Interrupting the Interface Statement
Water, or fluidity, is a pervasive theme that runs through so much of my work. I live in the Pacific Northwest, an area renowned for the unenviable amounts of rain that falls each year. To live here one often develops a love-hate relationship with this sort of weather. And inevitably this overabundance of rain informs much of the work I create.
In spite of its possible negative connotations, there is a universal appeal to rain soaked city streets that evokes something entirely visceral. So often you will find this in the film industry which goes to great lengths to recreate that saturated-with-rain aesthetic for good reason. Those rain slicked city streets reflect so much of ourselves back at us it’s like peering in a distorted mirror reminding us of those places we inhabit that are both imaginary and real.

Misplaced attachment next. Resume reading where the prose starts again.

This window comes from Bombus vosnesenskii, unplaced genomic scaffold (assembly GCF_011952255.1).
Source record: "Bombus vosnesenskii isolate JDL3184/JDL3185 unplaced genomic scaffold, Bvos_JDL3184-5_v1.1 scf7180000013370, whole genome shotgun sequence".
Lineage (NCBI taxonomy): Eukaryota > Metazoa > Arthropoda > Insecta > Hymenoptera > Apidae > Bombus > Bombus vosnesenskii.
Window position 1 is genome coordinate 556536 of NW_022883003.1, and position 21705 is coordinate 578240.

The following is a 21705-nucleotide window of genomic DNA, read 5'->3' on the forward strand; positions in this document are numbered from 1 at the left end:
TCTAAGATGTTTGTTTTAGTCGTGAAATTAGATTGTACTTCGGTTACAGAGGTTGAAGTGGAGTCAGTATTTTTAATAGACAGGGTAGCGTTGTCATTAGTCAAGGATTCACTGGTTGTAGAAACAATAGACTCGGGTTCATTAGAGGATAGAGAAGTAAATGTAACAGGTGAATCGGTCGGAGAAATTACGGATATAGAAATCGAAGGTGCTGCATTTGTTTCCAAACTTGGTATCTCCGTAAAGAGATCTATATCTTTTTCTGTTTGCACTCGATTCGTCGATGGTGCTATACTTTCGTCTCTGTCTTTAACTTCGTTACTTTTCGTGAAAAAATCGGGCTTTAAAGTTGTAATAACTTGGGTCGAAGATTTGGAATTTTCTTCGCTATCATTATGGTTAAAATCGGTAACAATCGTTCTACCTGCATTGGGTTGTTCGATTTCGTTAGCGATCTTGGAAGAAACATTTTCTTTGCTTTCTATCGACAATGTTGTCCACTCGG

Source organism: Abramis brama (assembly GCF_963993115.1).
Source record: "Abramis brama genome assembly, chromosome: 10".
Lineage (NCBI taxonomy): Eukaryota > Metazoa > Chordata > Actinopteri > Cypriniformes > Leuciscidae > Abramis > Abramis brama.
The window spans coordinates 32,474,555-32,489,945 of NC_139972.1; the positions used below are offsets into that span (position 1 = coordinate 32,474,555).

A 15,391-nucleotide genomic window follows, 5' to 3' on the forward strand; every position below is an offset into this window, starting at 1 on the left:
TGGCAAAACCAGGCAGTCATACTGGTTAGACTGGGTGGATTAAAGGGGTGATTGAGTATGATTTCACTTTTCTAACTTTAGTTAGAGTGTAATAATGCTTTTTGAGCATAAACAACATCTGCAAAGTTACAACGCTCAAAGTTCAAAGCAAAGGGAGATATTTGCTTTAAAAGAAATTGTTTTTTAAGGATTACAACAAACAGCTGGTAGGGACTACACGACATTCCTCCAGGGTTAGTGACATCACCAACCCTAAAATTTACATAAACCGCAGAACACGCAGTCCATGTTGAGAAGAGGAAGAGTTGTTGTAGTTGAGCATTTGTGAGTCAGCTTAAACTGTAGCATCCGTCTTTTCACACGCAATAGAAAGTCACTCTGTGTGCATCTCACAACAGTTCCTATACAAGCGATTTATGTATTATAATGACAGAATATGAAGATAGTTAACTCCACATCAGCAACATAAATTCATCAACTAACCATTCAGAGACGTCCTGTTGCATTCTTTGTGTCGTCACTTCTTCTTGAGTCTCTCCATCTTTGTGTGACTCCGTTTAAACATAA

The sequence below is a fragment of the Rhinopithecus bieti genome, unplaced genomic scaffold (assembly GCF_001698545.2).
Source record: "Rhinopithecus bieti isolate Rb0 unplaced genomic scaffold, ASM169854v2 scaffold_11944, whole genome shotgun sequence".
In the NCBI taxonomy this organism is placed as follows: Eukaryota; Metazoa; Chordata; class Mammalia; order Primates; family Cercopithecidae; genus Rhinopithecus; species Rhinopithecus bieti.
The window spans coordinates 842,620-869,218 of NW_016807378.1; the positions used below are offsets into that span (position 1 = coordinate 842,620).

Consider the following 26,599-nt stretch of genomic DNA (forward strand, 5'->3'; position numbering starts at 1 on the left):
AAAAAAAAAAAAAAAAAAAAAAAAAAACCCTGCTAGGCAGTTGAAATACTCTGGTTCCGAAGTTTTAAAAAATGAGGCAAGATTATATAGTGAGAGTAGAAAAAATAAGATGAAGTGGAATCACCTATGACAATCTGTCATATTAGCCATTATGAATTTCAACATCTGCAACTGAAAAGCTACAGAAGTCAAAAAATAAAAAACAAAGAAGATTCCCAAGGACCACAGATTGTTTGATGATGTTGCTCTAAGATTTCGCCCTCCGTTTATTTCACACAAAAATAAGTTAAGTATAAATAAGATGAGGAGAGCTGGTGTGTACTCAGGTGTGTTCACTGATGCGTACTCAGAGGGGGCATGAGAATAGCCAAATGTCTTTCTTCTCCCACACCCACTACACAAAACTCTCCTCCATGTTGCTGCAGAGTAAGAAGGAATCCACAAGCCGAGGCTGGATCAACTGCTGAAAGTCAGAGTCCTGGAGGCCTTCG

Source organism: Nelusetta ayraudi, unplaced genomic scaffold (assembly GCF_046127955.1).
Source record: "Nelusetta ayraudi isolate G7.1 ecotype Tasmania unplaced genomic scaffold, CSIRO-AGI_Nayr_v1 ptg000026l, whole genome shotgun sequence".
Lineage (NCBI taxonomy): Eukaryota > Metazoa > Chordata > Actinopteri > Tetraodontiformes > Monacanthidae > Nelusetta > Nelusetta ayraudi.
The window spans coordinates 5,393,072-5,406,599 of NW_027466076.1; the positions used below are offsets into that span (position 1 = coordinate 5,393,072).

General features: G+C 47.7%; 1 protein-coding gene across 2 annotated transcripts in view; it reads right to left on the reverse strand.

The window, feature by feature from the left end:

Throughout my work, water is implicitly identified either through subject or in the way the paint lies on the surface. It becomes an out of control kaleidoscope of light and colour infused with what we know and what we think we know, or remember.
And memory is elusive. I like to think of these paintings in terms of layers of memory lying one over top of the other in such a way that they eventually resemble something recognizable. Whether it is true or not, it doesn’t really matter so long as it speaks to a collective understanding, or recognition, of what is seen.